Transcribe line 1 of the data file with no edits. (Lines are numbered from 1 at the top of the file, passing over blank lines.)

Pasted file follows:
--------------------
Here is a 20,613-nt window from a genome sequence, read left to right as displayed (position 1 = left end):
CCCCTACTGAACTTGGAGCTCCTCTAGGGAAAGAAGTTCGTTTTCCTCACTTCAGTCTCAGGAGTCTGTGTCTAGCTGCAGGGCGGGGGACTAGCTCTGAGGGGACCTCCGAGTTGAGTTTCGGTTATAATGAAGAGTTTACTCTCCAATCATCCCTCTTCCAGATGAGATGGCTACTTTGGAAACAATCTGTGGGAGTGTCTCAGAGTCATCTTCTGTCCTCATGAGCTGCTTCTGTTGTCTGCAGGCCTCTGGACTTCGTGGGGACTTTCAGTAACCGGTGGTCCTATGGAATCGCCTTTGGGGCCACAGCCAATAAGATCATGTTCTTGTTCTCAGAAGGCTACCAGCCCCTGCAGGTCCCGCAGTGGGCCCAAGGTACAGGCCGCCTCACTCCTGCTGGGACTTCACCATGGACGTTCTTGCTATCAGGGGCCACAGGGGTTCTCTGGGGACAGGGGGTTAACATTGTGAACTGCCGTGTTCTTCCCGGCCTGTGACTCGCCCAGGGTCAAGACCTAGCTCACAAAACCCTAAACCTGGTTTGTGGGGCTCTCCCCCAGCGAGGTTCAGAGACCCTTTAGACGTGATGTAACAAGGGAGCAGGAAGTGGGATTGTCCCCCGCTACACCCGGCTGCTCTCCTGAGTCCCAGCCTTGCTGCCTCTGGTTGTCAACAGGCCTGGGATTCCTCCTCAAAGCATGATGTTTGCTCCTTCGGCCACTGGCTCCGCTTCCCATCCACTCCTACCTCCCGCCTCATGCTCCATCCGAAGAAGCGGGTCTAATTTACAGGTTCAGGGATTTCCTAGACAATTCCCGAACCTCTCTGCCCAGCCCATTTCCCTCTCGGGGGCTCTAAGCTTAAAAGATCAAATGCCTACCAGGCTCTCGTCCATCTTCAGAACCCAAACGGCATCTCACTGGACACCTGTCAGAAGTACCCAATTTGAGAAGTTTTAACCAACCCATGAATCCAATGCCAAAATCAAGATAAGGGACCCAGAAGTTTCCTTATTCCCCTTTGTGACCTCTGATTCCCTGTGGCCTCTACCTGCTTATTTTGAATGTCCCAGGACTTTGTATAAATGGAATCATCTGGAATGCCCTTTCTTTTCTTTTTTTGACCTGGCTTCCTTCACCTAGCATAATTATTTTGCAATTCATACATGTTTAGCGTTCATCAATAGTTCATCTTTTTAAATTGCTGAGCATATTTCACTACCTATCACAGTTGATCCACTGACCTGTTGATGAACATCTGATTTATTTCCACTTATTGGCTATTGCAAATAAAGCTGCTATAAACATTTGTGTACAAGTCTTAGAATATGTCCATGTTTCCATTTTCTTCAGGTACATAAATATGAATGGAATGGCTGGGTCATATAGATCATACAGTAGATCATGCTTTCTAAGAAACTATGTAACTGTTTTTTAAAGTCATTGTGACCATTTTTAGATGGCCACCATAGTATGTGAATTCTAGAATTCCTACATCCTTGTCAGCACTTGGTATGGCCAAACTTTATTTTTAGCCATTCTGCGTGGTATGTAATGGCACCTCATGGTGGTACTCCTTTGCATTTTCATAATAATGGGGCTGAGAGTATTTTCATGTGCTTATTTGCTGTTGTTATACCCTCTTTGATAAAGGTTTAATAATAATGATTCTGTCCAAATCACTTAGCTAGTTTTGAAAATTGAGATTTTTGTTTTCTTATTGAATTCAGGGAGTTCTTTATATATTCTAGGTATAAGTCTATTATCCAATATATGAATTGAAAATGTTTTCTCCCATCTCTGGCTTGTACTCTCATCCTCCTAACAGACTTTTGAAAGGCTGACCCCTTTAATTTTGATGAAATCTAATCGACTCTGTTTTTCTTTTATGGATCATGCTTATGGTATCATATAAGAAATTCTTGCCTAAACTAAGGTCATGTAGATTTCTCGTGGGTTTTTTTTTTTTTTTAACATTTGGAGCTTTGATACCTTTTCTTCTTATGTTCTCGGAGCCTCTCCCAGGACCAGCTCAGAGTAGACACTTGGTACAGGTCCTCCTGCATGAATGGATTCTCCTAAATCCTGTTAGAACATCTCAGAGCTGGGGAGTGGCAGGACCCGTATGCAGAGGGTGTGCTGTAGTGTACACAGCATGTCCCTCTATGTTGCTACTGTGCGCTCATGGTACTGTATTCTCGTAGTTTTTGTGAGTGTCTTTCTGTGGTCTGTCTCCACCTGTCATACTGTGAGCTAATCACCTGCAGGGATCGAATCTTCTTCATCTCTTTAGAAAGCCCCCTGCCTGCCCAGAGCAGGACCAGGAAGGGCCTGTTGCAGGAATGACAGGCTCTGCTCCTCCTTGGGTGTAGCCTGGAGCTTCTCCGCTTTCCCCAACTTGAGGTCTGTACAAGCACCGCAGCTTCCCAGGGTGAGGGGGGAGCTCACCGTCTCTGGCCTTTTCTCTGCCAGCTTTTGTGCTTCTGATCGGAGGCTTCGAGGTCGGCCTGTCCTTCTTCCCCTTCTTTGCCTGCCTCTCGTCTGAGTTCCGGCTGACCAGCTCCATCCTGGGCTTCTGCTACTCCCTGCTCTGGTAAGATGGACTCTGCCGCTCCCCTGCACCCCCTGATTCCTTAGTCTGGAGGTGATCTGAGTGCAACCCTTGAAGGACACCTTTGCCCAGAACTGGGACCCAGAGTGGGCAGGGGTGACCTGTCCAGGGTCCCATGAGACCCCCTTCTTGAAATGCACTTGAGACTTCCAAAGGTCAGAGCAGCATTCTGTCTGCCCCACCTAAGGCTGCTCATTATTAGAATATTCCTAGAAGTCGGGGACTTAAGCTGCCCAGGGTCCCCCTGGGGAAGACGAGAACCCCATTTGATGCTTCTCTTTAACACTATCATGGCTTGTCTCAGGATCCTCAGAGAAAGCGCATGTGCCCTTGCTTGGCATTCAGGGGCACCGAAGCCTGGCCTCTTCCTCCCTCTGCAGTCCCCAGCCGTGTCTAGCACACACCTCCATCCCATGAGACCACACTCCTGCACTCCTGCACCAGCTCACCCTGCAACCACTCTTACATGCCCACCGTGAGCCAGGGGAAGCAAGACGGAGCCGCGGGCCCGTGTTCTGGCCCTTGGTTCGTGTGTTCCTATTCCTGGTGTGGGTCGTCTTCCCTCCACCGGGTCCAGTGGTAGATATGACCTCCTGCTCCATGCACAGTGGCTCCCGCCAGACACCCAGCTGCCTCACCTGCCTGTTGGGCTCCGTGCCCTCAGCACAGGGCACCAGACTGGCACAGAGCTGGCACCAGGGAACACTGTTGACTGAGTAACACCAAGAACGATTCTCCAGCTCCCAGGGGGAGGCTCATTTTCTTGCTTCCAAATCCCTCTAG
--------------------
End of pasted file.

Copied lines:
Here is a 20,613-nt window from a genome sequence, read left to right as displayed (position 1 = left end):